Posted in London Life, Uncategorized

Translating Brit Speak: A Rough Guide for Americans

Confession: Despite the title of this blog, I never say “cheerio” – and neither does anyone else. It’s an outdated expression, but there are plenty of other British words and phrases I had to master when I first arrived in the UK. Here are a few, in case you find yourself struggling to grasp the locals when conversing:

To wind someone up – tease, annoy, or play a prank on; “Are you winding me up?” or “Your dad really winds you up, doesn’t he?”

To go pear-shaped – when something goes wrong; “It all went pear-shaped after I burnt the roast.”

To have the hump – be annoyed or irritated with someone: “Have you got the hump with me?” translates to “Are you angry/annoyed with me?”

Can’t be arsed – can’t be bothered, not worth the effort: “I’d like a cup of tea, but I can’t be arsed to make it myself.” Funny story with this one: when I first heard it, I was told the phrase was “I can’t be asked” (which some people do say). For months I used it in lessons with students until someone told me it was actually “can’t be arsed (or, in American, assed as in get off your ass). Apparently with my accent and speedy speech, students thought I’d been swearing in class on a regular basis. Whoops!

Bog standard – normal, unremarkable: “Yeah, the food there is bog standard.” or “I just need a bog standard car, nothing flashy.”

Take the piss – another way of saying make fun of, often by being facetious or appearing to be serious when you’re joking: “Don’t get upset, I’m only taking the piss.” Note: some people say “taking the mick/mickey” but this has anti-Irish connotations, so as a foreigner (am I still a foreigner if I’m married to/the mother of citizens? Hmm…) I avoid it. Also, don’t confuse this phrase with…

To get pissed – to get drunk. “You’re completely pissed” means “You’re very drunk”, not “You’re very angry.”

Come a cropper – fail badly: “The government’s policy on school funding is going to come a cropper in the next election.” One can only hope…

Throw a wobbly – have a fit or tantrum: “Mum’s going to throw a wobbly when she sees this mess!”

Pop to the shops (or anywhere else) – quickly go somewhere: “I’m just going to pop to the shops for some milk. Do you need anything?”

Curry – a general word used to mean all Indian food, NOT just dishes that actually involve the spice we call curry!! “Let’s get a curry tonight” means “Let’s order an Indian takeaway/eat at an Indian restaurant.” Top tip: don’t order anything on the menu that actually involves the spice we call curry. It’s not nice. Chicken tikka masala is a safe bet, or some kind of dahl (lentils) or jalfrezi (spicy but so yummy). I also highly recommend poppadoms and dips.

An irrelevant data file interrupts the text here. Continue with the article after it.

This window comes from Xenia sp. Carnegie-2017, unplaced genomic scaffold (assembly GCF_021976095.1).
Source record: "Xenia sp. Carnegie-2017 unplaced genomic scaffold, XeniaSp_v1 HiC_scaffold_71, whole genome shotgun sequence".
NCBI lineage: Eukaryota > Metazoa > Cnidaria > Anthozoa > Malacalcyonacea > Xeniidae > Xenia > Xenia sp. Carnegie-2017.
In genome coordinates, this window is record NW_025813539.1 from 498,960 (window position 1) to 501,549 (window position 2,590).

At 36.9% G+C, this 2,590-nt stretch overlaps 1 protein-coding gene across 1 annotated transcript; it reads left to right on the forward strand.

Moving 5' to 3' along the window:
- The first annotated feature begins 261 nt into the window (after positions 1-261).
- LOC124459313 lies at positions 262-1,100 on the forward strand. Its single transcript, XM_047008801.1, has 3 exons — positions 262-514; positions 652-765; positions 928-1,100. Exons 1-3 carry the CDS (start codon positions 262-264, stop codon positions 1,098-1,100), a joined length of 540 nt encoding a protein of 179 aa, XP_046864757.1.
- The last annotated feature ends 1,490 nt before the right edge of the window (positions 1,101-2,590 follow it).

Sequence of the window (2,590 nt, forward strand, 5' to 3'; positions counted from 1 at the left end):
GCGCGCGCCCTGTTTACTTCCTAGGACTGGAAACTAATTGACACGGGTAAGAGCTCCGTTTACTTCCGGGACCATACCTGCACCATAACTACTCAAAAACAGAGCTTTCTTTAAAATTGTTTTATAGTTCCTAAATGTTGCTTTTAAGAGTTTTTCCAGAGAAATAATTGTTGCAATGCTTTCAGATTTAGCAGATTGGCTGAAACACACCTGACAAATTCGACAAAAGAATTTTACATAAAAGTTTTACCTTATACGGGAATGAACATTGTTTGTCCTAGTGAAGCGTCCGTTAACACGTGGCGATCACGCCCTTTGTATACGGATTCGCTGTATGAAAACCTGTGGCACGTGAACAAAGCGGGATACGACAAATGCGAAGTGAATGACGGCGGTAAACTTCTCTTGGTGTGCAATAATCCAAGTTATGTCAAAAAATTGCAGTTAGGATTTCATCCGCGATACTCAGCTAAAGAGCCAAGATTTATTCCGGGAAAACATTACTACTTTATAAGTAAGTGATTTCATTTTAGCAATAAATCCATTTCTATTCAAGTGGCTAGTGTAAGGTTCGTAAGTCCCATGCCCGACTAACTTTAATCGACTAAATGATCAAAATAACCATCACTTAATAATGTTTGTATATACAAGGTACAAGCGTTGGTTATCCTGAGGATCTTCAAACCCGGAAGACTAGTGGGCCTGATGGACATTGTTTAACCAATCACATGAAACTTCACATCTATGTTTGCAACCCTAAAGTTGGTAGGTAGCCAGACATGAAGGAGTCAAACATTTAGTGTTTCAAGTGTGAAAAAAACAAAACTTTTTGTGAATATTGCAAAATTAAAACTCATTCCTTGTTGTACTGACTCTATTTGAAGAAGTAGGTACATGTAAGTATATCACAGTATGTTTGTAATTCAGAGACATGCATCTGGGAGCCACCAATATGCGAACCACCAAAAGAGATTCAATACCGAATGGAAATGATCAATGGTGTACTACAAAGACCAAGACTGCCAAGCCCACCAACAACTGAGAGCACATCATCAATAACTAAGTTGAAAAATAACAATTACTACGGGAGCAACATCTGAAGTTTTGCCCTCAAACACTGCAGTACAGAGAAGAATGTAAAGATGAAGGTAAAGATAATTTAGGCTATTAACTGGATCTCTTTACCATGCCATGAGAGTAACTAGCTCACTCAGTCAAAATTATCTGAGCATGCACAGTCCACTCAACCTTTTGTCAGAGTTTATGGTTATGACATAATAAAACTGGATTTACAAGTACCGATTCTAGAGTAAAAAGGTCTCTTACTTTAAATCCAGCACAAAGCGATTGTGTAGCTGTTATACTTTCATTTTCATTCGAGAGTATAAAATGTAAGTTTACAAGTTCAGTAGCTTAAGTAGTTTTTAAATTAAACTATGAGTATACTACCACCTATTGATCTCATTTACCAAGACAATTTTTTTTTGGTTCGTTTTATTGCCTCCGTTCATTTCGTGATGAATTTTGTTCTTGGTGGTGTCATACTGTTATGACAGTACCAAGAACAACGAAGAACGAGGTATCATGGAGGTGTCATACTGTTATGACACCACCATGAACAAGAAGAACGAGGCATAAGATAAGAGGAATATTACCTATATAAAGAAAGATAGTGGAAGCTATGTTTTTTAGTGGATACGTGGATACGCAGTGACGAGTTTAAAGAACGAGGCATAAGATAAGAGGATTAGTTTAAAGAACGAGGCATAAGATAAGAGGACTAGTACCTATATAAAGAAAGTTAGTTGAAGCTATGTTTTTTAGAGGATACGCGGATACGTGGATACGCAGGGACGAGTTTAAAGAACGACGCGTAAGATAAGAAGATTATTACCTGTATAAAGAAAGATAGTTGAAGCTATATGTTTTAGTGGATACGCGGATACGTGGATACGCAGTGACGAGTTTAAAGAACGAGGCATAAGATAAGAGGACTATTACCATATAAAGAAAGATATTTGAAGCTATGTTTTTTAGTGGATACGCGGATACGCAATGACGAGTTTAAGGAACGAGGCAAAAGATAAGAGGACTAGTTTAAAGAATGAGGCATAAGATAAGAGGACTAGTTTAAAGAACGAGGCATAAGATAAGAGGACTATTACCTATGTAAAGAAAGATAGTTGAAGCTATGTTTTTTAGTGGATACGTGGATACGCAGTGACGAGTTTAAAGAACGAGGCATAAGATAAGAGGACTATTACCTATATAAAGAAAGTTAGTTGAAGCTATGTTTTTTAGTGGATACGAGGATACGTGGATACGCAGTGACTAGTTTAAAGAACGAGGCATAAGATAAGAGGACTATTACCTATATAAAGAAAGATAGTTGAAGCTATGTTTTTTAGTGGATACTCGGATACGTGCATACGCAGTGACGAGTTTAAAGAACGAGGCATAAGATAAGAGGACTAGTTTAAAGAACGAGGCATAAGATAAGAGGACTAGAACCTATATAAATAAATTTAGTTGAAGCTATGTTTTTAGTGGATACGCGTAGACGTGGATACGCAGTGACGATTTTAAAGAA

Dinner/supper/tea: Some folks call lunch, or the midday meal, “dinner”; these same folks probably call their evening meal “tea” or say “it’s teatime soon.” I’m told this is generally a working class phrase. Other (posher) folks call lunch “lunch” and “tea” means tea like with the queen, served in the late afternoon/early evening. These same folks call their evening meal “supper”, and dinner is nowhere to be heard.

The school run: dropping your kids off at school and picking them up again: “I’ve got to do the school run at 3, but I’ll be home after that.”

Holidays – any time off, not just Christmas/Hanukkah, usually involving travel: “Have fun on your holidays! Where are you going again?” or “It’s school holidays soon. Shall we meet up then?”

Bank holidays – public holidays that many/most people have off; some shops etc. are likely to be open but with more limited hours: “It’s a bank holiday this Monday. Should we have a barbeque [aka cookout] if the weather’s nice?”

Term time – when school is in session; most schools have three terms called autumn, spring and summer (they like to pretend winter doesn’t exist): “It’s hard for me to meet up during term time since I have to manage the school run on top of everything else, but I’m free over the holidays.”

Half-term – a break in the middle of a term, usually one week in state schools but sometimes longer in private schools: “I can’t wait for half-term – it feels like ages since the winter holidays!”

And that’s all I’ve got for now. Please feel free to correct me in the comments, since I’m definitely not a native speaker!

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Author:

Texan, teacher, writer, reader: that’s me in a nutshell. Originally from Texas, I now live in London with my husband (he’s a Brit) and our two boys. I spend my time devouring books (especially young adult/middle grade fiction), baking cookies and generally going in ten directions at once. More than a decade ago, I moved to London for a teaching job, met my husband, stayed, and started a family. The last few years have been a whirlwind: in 2013, we moved to Austin, TX and I decided to stay at home with our son; in 2014, we bought and renovated a house in South Austin; in 2015, we welcomed our second son at a local birth center...and in 2016, we packed up and moved back to London! 2017 is set to see more changes as our eldest little starts school and I head back to the classroom. Read on for renovation info, book reviews, creative writing posts, and the general flotsam and jetsam of my life.

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